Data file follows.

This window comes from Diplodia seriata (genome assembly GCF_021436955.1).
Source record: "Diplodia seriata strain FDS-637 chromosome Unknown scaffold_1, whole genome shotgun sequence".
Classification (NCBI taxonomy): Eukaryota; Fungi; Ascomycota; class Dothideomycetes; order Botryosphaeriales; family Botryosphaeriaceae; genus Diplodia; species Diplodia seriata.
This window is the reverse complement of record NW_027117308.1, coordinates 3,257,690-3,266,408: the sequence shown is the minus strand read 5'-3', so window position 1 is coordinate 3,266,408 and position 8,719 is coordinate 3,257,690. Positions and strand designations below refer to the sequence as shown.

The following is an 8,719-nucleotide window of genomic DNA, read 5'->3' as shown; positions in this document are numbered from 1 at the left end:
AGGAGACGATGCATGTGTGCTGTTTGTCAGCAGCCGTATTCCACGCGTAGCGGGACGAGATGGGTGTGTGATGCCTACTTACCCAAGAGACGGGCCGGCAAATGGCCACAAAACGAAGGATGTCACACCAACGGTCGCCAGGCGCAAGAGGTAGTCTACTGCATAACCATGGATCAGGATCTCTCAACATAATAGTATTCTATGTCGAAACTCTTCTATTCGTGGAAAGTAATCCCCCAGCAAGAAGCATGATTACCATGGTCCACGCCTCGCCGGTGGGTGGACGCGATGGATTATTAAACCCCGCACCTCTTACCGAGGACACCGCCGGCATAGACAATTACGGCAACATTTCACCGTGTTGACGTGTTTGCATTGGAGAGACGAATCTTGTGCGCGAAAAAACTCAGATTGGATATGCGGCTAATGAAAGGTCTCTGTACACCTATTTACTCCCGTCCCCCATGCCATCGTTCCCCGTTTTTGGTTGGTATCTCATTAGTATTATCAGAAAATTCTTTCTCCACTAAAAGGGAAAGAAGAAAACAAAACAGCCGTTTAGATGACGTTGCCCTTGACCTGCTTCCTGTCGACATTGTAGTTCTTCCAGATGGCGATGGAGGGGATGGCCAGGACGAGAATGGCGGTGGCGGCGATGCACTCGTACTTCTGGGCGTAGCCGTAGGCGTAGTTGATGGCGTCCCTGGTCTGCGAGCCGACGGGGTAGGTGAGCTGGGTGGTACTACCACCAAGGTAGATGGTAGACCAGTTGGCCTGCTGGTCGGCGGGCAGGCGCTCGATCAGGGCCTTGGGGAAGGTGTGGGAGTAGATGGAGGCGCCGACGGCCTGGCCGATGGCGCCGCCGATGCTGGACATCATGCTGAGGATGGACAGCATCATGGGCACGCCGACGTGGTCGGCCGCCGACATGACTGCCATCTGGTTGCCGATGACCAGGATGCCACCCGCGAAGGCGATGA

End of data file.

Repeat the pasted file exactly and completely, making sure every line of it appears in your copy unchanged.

This window comes from Diplodia seriata (genome assembly GCF_021436955.1).
Source record: "Diplodia seriata strain FDS-637 chromosome Unknown scaffold_1, whole genome shotgun sequence".
Classification (NCBI taxonomy): Eukaryota; Fungi; Ascomycota; class Dothideomycetes; order Botryosphaeriales; family Botryosphaeriaceae; genus Diplodia; species Diplodia seriata.
This window is the reverse complement of record NW_027117308.1, coordinates 3,257,690-3,266,408: the sequence shown is the minus strand read 5'-3', so window position 1 is coordinate 3,266,408 and position 8,719 is coordinate 3,257,690. Positions and strand designations below refer to the sequence as shown.

The following is an 8,719-nucleotide window of genomic DNA, read 5'->3' as shown; positions in this document are numbered from 1 at the left end:
AGGAGACGATGCATGTGTGCTGTTTGTCAGCAGCCGTATTCCACGCGTAGCGGGACGAGATGGGTGTGTGATGCCTACTTACCCAAGAGACGGGCCGGCAAATGGCCACAAAACGAAGGATGTCACACCAACGGTCGCCAGGCGCAAGAGGTAGTCTACTGCATAACCATGGATCAGGATCTCTCAACATAATAGTATTCTATGTCGAAACTCTTCTATTCGTGGAAAGTAATCCCCCAGCAAGAAGCATGATTACCATGGTCCACGCCTCGCCGGTGGGTGGACGCGATGGATTATTAAACCCCGCACCTCTTACCGAGGACACCGCCGGCATAGACAATTACGGCAACATTTCACCGTGTTGACGTGTTTGCATTGGAGAGACGAATCTTGTGCGCGAAAAAACTCAGATTGGATATGCGGCTAATGAAAGGTCTCTGTACACCTATTTACTCCCGTCCCCCATGCCATCGTTCCCCGTTTTTGGTTGGTATCTCATTAGTATTATCAGAAAATTCTTTCTCCACTAAAAGGGAAAGAAGAAAACAAAACAGCCGTTTAGATGACGTTGCCCTTGACCTGCTTCCTGTCGACATTGTAGTTCTTCCAGATGGCGATGGAGGGGATGGCCAGGACGAGAATGGCGGTGGCGGCGATGCACTCGTACTTCTGGGCGTAGCCGTAGGCGTAGTTGATGGCGTCCCTGGTCTGCGAGCCGACGGGGTAGGTGAGCTGGGTGGTACTACCACCAAGGTAGATGGTAGACCAGTTGGCCTGCTGGTCGGCGGGCAGGCGCTCGATCAGGGCCTTGGGGAAGGTGTGGGAGTAGATGGAGGCGCCGACGGCCTGGCCGATGGCGCCGCCGATGCTGGACATCATGCTGAGGATGGACAGCATCATGGGCACGCCGACGTGGTCGGCCGCCGACATGACTGCCATCTGGTTGCCGATGACCAGGATGCCACCCGCGAAGGCGATGA